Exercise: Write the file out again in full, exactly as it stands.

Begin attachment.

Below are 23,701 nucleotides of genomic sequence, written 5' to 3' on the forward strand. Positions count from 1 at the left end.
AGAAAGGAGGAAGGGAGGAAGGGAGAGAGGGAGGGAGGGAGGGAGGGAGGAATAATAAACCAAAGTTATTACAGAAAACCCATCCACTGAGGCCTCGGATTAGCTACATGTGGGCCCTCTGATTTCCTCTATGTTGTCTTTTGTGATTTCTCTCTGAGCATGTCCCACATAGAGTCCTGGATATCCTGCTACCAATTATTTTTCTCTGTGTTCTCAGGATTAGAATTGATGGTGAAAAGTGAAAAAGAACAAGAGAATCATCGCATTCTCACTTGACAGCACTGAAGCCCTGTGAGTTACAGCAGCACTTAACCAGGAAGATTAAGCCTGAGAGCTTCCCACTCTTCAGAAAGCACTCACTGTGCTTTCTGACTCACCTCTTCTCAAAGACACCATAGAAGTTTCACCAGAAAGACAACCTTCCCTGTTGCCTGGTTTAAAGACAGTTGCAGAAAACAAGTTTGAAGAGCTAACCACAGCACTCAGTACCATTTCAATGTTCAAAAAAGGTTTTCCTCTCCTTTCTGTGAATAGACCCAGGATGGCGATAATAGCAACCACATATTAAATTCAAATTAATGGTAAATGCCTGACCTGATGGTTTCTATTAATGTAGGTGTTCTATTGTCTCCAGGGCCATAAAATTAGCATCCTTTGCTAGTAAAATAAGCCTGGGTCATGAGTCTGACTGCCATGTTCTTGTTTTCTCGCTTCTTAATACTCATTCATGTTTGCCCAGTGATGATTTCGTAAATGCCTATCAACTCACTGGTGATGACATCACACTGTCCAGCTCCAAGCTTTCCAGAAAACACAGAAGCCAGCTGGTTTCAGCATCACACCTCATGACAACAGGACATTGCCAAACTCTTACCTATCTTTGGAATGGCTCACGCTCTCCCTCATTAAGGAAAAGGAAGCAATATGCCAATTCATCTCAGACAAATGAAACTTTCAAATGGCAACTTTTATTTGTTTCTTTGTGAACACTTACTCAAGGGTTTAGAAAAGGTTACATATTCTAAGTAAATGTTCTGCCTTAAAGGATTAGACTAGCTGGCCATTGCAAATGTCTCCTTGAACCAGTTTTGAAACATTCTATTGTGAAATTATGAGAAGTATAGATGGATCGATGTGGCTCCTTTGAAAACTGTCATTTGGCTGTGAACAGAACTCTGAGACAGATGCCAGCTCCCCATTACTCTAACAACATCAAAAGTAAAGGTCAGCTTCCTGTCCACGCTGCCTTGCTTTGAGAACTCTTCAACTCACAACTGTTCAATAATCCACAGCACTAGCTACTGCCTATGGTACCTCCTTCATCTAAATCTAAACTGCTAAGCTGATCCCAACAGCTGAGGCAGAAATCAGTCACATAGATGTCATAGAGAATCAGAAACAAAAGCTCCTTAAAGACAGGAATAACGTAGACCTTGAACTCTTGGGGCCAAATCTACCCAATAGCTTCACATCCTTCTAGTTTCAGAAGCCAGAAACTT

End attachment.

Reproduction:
Below are 23,701 nucleotides of genomic sequence, written 5' to 3' on the forward strand. Positions count from 1 at the left end.
AGAAAGGAGGAAGGGAGGAAGGGAGAGAGGGAGGGAGGGAGGGAGGGAGGAATAATAAACCAAAGTTATTACAGAAAACCCATCCACTGAGGCCTCGGATTAGCTACATGTGGGCCCTCTGATTTCCTCTATGTTGTCTTTTGTGATTTCTCTCTGAGCATGTCCCACATAGAGTCCTGGATATCCTGCTACCAATTATTTTTCTCTGTGTTCTCAGGATTAGAATTGATGGTGAAAAGTGAAAAAGAACAAGAGAATCATCGCATTCTCACTTGACAGCACTGAAGCCCTGTGAGTTACAGCAGCACTTAACCAGGAAGATTAAGCCTGAGAGCTTCCCACTCTTCAGAAAGCACTCACTGTGCTTTCTGACTCACCTCTTCTCAAAGACACCATAGAAGTTTCACCAGAAAGACAACCTTCCCTGTTGCCTGGTTTAAAGACAGTTGCAGAAAACAAGTTTGAAGAGCTAACCACAGCACTCAGTACCATTTCAATGTTCAAAAAAGGTTTTCCTCTCCTTTCTGTGAATAGACCCAGGATGGCGATAATAGCAACCACATATTAAATTCAAATTAATGGTAAATGCCTGACCTGATGGTTTCTATTAATGTAGGTGTTCTATTGTCTCCAGGGCCATAAAATTAGCATCCTTTGCTAGTAAAATAAGCCTGGGTCATGAGTCTGACTGCCATGTTCTTGTTTTCTCGCTTCTTAATACTCATTCATGTTTGCCCAGTGATGATTTCGTAAATGCCTATCAACTCACTGGTGATGACATCACACTGTCCAGCTCCAAGCTTTCCAGAAAACACAGAAGCCAGCTGGTTTCAGCATCACACCTCATGACAACAGGACATTGCCAAACTCTTACCTATCTTTGGAATGGCTCACGCTCTCCCTCATTAAGGAAAAGGAAGCAATATGCCAATTCATCTCAGACAAATGAAACTTTCAAATGGCAACTTTTATTTGTTTCTTTGTGAACACTTACTCAAGGGTTTAGAAAAGGTTACATATTCTAAGTAAATGTTCTGCCTTAAAGGATTAGACTAGCTGGCCATTGCAAATGTCTCCTTGAACCAGTTTTGAAACATTCTATTGTGAAATTATGAGAAGTATAGATGGATCGATGTGGCTCCTTTGAAAACTGTCATTTGGCTGTGAACAGAACTCTGAGACAGATGCCAGCTCCCCATTACTCTAACAACATCAAAAGTAAAGGTCAGCTTCCTGTCCACGCTGCCTTGCTTTGAGAACTCTTCAACTCACAACTGTTCAATAATCCACAGCACTAGCTACTGCCTATGGTACCTCCTTCATCTAAATCTAAACTGCTAAGCTGATCCCAACAGCTGAGGCAGAAATCAGTCACATAGATGTCATAGAGAATCAGAAACAAAAGCTCCTTAAAGACAGGAATAACGTAGACCTTGAACTCTTGGGGCCAAATCTACCCAATAGCTTCACATCCTTCTAGTTTCAGAAGCCAGAAACTT